MACOR GLASS CERAMIC advice needed - VMC
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  1. #1
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    Default MACOR GLASS CERAMIC advice needed - VMC

    I've been asked to quote this. We would run these in the Haas VF-2ss which has 12,000 RPM and thru coolant. I have never dealt with this material before, but there is quite a bit of information online. I gather 20-30 SFM with uncoated carbide endmills and drills and lots of coolant is where it's at. We are quoting quantities of 2, 10, 40 and 200.


    glass-ceramic-pm.jpg

    There are several things that scare me. I'm reading that chipping is a major concern, and the .013" thru holes are only drilling through .009" of material, so if it chips, I suspect we will lose the entire bottom of the counterbore, which forces 100% visual inspection of every hole. Or, we could make the side with the step in it last so the drilled holes don't actually go through the rough material, but I'm still concerned about chipping those same holes when it comes to facing the step in op 2.

    Then there's the +.0004" Ø.044" thru hole and its .039" slot cousin. No choice but to finish that slot with an endmill obviously, which is how I would go about that hole as well normally. But I wonder how this material likes spring passes.

    And the last major question is tool life for all of the above. I mean, are we looking at replacing drills and finishing endmills during each part? After each part? After several parts? I have no idea, but my instinct is telling me each part is going to eat at least $150 of tooling.

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    Macor is a weird crunchy material to machine. I did a few pieces using recommended SFM and flood coolant. The more flood the better. I did 2 duplicate jobs spaced about 6 months apart. The first time worked fine, the second time using same parameters, i got minor breakout, chipping of edges. Don't know if it was inconsistency in stock or what, but the customer didn't care anyway.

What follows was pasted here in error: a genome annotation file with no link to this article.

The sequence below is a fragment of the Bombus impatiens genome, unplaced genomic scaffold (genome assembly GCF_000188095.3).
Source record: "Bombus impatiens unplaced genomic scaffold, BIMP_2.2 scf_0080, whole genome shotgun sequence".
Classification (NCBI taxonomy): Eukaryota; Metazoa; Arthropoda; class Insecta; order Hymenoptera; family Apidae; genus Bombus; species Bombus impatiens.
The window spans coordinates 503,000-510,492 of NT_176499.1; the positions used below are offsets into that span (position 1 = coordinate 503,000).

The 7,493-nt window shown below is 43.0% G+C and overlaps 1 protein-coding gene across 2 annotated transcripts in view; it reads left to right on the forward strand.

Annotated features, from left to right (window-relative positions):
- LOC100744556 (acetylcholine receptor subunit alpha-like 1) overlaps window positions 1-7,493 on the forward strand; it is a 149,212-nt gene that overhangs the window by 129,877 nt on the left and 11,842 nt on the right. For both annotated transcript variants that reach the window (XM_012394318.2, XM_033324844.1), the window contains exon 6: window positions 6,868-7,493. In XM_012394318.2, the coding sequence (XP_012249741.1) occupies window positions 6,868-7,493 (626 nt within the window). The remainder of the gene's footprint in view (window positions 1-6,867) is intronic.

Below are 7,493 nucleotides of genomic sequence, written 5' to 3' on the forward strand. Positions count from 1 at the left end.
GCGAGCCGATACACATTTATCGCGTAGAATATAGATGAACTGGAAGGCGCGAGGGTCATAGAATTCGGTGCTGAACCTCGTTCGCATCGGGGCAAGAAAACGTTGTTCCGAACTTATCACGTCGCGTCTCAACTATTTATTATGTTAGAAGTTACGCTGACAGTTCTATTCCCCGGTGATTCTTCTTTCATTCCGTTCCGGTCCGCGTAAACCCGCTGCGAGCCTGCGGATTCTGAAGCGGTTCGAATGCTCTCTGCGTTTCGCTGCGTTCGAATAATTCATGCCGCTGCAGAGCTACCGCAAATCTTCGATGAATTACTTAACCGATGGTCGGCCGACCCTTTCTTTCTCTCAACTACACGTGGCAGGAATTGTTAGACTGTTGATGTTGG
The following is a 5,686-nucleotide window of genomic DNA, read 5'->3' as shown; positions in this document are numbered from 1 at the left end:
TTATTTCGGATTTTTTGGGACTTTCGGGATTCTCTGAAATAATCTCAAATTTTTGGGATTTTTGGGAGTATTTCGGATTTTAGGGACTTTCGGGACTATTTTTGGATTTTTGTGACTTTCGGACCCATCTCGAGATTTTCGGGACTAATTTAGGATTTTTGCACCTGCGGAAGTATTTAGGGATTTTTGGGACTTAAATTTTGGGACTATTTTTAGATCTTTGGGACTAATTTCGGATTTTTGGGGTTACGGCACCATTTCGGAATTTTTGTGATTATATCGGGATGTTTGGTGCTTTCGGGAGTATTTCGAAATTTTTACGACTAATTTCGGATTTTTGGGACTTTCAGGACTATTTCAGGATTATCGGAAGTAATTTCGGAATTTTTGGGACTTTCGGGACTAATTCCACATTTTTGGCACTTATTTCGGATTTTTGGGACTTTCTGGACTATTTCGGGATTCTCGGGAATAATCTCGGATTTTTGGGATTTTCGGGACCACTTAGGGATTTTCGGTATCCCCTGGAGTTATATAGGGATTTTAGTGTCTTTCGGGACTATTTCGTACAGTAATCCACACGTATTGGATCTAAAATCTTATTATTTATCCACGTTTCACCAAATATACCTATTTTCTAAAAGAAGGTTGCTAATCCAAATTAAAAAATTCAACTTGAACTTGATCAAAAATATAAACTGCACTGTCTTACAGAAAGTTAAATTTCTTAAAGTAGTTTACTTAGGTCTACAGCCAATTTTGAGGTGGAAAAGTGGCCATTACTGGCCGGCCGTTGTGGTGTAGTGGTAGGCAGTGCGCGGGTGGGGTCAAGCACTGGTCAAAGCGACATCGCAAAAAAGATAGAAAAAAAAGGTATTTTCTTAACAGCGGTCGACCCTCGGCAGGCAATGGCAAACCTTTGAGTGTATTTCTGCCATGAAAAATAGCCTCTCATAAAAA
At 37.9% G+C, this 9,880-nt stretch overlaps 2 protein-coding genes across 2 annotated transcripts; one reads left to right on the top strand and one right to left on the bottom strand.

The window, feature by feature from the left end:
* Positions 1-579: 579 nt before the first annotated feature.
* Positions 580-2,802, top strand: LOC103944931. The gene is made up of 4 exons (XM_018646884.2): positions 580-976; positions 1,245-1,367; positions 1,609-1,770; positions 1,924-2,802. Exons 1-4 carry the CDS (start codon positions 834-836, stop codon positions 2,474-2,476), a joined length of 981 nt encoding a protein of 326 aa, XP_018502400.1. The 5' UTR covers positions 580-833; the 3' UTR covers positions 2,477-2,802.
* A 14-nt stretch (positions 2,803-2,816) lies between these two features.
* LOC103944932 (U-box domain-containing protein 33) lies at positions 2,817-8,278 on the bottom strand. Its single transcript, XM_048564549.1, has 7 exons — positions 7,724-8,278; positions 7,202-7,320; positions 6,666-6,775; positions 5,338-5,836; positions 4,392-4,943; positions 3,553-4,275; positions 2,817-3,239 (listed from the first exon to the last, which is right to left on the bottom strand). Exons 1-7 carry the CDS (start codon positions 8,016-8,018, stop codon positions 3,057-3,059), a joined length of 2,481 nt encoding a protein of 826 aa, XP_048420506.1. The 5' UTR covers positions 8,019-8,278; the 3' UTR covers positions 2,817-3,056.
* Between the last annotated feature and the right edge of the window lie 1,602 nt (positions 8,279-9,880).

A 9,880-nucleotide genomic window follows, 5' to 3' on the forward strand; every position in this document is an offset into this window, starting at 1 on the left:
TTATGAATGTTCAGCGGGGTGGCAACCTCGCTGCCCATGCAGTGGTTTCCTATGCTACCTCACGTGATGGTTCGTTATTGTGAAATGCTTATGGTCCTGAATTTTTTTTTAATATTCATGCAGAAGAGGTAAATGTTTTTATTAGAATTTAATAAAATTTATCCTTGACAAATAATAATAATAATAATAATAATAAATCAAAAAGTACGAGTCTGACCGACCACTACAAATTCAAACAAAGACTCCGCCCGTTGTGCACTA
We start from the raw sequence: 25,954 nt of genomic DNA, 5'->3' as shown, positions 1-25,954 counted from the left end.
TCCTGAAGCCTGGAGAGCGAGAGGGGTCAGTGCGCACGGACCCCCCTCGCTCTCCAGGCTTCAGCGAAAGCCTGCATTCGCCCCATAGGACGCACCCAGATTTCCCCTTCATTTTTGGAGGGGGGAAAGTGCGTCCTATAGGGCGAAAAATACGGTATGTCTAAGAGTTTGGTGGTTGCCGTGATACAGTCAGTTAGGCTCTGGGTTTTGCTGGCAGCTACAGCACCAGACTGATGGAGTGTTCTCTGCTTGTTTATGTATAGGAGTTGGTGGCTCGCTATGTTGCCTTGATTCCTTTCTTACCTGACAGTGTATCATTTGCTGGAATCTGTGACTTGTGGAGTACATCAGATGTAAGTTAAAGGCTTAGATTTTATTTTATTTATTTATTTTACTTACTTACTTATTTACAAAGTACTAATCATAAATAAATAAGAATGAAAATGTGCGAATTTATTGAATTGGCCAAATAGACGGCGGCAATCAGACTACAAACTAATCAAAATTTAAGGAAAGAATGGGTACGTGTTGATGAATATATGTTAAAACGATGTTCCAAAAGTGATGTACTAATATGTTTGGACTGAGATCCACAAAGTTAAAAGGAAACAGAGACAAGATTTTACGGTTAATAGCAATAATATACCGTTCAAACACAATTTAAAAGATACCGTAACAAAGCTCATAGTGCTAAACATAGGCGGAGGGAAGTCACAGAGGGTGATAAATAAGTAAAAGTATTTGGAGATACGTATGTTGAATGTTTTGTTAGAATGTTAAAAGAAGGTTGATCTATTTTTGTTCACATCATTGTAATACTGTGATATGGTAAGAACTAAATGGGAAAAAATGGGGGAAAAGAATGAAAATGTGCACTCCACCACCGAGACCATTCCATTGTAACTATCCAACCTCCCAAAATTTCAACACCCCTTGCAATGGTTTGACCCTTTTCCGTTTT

I don't think I'll ever machine it again
    It makes a mess of ceramic sand in the machine. Whatever it's made of, reacts with steel. My vise's were permanently etched/stained after a few parts. I can't speak to tool wear as I only did 6 parts total.

    Yuck.

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    Pick up a Harvey tool catalog I suspect their diamond coated tools might be of help. also fresh sacrificial back plates will be needed for each part. Macor can be present fun interesting challenges. chipping can be a problem, but thats the nature of Macor. Controlled fracturing is how its actually cutting so thought needs to go into each tool path. climb cuts only. swarf containment is critical for your machines sake.

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    Sounds like a pass* to me, unless you are going to quote waayy inflated to CYA!

    I've done more than a few jobs that were not a fit for us/our equipment over the years. It always ended in a pissing/shouting match about losing money.

    *Obviously you know your business better than anyone. If it is something you want to tackle and become a "specialist" in this material and add it to your capabilities list, go for it.

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    Hi [email protected]:
    I agree with your instinct and the opinions of the others here that this job is going to be a big challenge and your scrap rate will be very high.
    I'm concerned about the 0.007" wall thickness between the counterbores...one tiny misadventure and you'll scrap a part.
    I couldn't find a counterbore diameter on the drawing but they look to be about 0.025" diameter, so you're not spoiled for choice on how you make them...they'll have to be drilled.
    How will you get the flat bottom?
    How will you keep a flat bottomed drill from catching on the corner (as you first drop it down the hole) and wiping out the corner?

    I've found with Macor (the few times I've taken it on) that drilling from both sides has been the secret to avoid chipping on the exit.
    A backup plate has been hit or miss...sometimes the exit corners would crumble anyway, just from the change in hardness and ductility as the drill exits the Macor and enters the backup plate.

    I've also been somewhat successful surface grinding Macor when I wanted to get accurately square blanks right to size, but I was not able to grind it like grinding graphite with wide wheels and massively deep cuts.